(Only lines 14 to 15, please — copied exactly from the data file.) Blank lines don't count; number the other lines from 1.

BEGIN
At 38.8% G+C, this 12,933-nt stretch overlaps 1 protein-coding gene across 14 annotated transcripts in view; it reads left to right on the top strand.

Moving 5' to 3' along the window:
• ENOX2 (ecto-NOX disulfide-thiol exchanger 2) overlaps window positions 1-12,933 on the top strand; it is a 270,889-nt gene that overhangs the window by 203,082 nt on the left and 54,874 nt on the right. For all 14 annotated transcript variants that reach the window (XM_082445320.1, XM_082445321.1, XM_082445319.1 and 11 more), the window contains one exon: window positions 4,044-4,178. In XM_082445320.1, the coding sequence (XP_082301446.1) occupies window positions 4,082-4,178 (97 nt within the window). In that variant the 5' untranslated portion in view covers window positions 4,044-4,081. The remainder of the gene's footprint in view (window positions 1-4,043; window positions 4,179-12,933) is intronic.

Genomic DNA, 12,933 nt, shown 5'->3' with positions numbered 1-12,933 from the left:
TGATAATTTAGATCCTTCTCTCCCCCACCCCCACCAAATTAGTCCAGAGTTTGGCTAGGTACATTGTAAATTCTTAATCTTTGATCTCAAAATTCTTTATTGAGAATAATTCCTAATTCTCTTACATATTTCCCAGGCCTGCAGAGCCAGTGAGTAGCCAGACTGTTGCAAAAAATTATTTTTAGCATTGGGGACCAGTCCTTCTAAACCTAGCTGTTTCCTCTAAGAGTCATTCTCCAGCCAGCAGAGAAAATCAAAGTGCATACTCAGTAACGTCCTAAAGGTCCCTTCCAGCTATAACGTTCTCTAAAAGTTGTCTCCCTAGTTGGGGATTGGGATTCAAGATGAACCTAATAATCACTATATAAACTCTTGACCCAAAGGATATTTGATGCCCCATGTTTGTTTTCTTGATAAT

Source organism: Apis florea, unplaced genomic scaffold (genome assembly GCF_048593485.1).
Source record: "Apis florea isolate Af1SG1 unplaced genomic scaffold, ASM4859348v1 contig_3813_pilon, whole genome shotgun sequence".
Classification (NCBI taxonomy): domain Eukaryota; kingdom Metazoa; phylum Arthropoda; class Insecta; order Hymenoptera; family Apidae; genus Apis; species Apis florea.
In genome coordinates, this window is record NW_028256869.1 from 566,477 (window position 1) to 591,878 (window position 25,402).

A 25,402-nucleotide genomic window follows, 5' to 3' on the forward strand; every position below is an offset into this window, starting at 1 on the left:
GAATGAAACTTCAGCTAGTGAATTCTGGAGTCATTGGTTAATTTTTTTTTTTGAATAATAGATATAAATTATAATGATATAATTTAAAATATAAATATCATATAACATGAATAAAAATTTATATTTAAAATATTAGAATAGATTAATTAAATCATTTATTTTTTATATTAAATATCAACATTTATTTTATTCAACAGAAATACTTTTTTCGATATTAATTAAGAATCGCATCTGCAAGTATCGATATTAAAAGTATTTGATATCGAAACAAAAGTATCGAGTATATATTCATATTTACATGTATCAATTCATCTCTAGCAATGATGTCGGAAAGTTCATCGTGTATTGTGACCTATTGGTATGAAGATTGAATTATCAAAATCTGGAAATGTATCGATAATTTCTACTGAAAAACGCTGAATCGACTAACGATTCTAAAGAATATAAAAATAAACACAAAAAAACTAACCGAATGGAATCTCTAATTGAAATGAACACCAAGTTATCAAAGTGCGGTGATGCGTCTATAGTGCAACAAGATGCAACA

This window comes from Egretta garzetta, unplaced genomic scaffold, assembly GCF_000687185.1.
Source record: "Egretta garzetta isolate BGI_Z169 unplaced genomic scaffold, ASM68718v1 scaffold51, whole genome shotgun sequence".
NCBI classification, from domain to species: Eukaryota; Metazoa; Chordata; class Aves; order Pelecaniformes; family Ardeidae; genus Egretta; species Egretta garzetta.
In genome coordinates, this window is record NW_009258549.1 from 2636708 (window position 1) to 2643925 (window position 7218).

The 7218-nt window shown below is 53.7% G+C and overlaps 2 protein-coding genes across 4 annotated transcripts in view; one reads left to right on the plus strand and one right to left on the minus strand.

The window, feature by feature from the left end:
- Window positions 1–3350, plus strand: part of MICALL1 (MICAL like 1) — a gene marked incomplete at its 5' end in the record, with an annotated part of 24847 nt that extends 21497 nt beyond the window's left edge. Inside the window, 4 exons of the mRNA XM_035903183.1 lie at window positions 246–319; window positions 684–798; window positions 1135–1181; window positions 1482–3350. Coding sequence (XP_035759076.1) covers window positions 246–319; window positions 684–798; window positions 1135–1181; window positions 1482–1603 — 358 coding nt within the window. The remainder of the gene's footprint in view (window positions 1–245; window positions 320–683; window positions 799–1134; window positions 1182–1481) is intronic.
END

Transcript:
NCBI classification, from domain to species: Eukaryota; Metazoa; Chordata; class Aves; order Pelecaniformes; family Ardeidae; genus Egretta; species Egretta garzetta.
In genome coordinates, this window is record NW_009258549.1 from 2636708 (window position 1) to 2643925 (window position 7218).